Galveston saw nearly 35 centimetres of rain from the storm.

Hurricane Nicholas crawled over the Houston area on Tuesday after making landfall earlier as a hurricane. It knocked out power to half-million homes and businesses and dumping more than 30.5 cm of rain along the same area swamped by Hurricane Harvey in 2017.

Hurricane Nicholas could potentially stall over Louisiana and bring life-threatening floods across the Deep South over the coming days.

Louisiana has already been hit by Hurricane Ida in the past month, making the possible arrival of Nicholas more devastating.

Hurricane Nicholas made landfall early Tuesday on the eastern part of the Matagorda Peninsula and was soon downgraded to a tropical storm.

Hurricane Nicholas

Parts of a roof sitting on top of a car parked at Blessings Tire and Auto Care following Hurricane Nicholas in Bay City, Texas, on Tuesday. (Elizabeth Conley/Houston Chronicle/AP)

It was about 80 kilometres east of Houston, with maximum winds of 65 km/h as of 4 p.m. on Tuesday, according to the National Hurricane Center in Miami. The storm is moving east-northeast at nine km/h. A tropical storm warning remained in effect from High Island, Texas, to Cameron, La.

Galveston, Texas, saw nearly 35 cm of rain from Nicholas, the 14th named storm of the 2021 Atlantic hurricane season, while Houston reported more than 15 cm of rain. That’s a fraction of what fell during Harvey, which dumped more than 152 cm of rain in southeast Texas over a four-day period.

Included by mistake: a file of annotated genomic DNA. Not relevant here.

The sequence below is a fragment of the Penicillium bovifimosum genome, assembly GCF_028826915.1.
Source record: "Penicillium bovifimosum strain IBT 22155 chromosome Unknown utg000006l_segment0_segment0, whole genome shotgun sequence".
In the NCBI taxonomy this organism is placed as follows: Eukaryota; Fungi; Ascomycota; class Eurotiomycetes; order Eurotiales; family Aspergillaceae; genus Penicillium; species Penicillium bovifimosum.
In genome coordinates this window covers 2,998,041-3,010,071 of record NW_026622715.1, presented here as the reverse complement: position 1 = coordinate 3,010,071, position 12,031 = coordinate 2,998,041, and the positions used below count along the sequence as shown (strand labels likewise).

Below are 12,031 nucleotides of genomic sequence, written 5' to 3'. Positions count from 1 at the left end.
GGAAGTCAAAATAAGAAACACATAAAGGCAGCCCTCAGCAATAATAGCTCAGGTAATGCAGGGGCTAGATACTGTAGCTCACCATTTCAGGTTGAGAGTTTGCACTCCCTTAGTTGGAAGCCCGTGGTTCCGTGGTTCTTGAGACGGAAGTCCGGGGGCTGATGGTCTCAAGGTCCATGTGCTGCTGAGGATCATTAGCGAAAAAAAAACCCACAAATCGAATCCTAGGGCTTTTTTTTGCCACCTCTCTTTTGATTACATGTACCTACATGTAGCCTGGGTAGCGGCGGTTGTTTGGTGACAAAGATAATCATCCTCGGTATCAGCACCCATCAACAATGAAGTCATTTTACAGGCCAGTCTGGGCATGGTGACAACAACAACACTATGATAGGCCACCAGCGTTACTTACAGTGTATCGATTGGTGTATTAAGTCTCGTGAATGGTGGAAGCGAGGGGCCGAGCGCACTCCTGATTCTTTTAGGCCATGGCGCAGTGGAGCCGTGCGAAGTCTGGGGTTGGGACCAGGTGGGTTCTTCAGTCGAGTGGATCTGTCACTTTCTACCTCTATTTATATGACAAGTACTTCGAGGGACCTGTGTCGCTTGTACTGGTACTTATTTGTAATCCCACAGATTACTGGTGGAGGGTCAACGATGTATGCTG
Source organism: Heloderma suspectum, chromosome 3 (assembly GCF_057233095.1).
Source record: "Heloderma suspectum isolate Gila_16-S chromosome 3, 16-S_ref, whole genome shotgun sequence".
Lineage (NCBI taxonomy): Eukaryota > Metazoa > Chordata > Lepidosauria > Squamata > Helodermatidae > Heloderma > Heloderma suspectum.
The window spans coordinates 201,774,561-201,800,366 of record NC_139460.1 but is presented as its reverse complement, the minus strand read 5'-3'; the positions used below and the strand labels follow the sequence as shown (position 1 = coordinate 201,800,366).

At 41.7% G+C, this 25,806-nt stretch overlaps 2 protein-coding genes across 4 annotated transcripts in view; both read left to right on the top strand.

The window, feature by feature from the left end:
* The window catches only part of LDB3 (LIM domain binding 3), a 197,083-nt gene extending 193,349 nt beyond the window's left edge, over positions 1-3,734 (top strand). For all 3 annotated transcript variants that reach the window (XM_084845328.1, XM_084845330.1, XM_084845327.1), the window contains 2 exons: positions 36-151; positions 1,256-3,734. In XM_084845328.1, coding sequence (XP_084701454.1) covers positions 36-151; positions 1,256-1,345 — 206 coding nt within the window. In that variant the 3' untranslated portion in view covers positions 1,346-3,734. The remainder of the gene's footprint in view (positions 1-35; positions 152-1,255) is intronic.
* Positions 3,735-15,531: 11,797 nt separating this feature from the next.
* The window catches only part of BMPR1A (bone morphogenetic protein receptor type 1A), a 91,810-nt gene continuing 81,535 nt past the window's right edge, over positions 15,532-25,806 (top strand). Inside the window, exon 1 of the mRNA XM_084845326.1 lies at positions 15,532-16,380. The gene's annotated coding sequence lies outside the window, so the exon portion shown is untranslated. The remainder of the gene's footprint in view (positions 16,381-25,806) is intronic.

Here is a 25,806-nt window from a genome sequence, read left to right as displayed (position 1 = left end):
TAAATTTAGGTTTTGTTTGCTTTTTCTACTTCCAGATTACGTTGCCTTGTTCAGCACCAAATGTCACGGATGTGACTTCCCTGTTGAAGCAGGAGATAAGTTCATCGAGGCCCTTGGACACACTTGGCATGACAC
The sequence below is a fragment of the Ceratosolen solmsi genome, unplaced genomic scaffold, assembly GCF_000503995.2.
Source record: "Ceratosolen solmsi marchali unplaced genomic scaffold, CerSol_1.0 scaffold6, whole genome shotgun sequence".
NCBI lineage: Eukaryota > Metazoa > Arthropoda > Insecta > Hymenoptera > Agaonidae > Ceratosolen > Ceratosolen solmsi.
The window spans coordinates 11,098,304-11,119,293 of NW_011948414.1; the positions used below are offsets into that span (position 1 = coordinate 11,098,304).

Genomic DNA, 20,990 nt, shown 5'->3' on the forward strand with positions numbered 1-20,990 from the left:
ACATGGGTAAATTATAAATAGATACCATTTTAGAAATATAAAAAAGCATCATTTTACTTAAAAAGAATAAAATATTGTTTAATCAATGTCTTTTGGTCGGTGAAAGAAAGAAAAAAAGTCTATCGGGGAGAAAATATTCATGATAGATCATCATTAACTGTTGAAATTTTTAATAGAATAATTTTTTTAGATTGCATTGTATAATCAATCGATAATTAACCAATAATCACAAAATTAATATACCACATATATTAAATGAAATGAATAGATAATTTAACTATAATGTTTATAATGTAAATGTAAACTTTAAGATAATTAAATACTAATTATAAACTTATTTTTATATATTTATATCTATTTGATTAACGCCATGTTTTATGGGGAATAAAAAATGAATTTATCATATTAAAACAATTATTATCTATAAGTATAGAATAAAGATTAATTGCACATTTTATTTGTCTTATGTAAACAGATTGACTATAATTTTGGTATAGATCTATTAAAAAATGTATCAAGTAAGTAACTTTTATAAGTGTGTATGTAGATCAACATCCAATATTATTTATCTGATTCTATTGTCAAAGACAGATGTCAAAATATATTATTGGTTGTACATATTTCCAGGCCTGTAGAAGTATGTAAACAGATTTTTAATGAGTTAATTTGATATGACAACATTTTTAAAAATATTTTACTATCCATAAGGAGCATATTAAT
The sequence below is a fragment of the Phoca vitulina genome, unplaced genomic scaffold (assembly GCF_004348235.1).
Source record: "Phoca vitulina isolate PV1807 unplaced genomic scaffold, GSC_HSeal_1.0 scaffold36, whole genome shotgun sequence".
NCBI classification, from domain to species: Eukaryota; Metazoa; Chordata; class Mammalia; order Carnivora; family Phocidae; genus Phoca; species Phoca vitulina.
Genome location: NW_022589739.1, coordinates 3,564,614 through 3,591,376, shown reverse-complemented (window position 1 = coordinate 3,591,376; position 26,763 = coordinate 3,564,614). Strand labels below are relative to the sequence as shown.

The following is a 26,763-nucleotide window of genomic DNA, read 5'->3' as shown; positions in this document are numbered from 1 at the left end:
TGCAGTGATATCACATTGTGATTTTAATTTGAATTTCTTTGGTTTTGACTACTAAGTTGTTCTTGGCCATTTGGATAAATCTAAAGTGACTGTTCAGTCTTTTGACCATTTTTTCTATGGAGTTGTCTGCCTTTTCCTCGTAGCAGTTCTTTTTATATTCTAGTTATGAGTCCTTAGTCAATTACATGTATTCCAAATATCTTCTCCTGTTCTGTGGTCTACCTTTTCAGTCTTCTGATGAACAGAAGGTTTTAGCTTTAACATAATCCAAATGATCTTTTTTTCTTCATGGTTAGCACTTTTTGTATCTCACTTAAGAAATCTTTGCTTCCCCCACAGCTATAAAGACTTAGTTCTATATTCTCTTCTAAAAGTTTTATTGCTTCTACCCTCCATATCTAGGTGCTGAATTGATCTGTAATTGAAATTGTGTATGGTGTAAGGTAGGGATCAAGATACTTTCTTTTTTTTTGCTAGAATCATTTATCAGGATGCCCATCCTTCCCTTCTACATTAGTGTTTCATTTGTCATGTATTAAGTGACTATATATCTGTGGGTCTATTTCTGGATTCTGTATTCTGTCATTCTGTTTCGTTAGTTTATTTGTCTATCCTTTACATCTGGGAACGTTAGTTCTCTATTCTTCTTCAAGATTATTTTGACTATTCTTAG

More Rain To Come

Nicholas is moving so slowly it will dump several inches of rain as it crawls over Texas and southern Louisiana, meteorologists said. This includes areas already struck by Hurricane Ida and devastated last year by Hurricane Laura. Parts of Louisiana are saturated with nowhere for the extra water to go, so it will flood, said University of Miami hurricane researcher Brian McNoldy.

“It’s stuck in a weak steering environment,” McNoldy said Tuesday. So while the storm itself may weaken “that won’t stop the rain from happening. Whether it’s a tropical storm, tropical depression or post-tropical blob, it’ll still rain a lot and that’s not really good for that area.”

Nicholas, expected to weaken into a tropical depression by Tuesday night, could dump up to 51 centimetres of rain in parts of southern Louisiana. Forecasters said southern Mississippi, southern Alabama and the western Florida Panhandle could see heavy rainfall as well.


Published by HOLR Magazine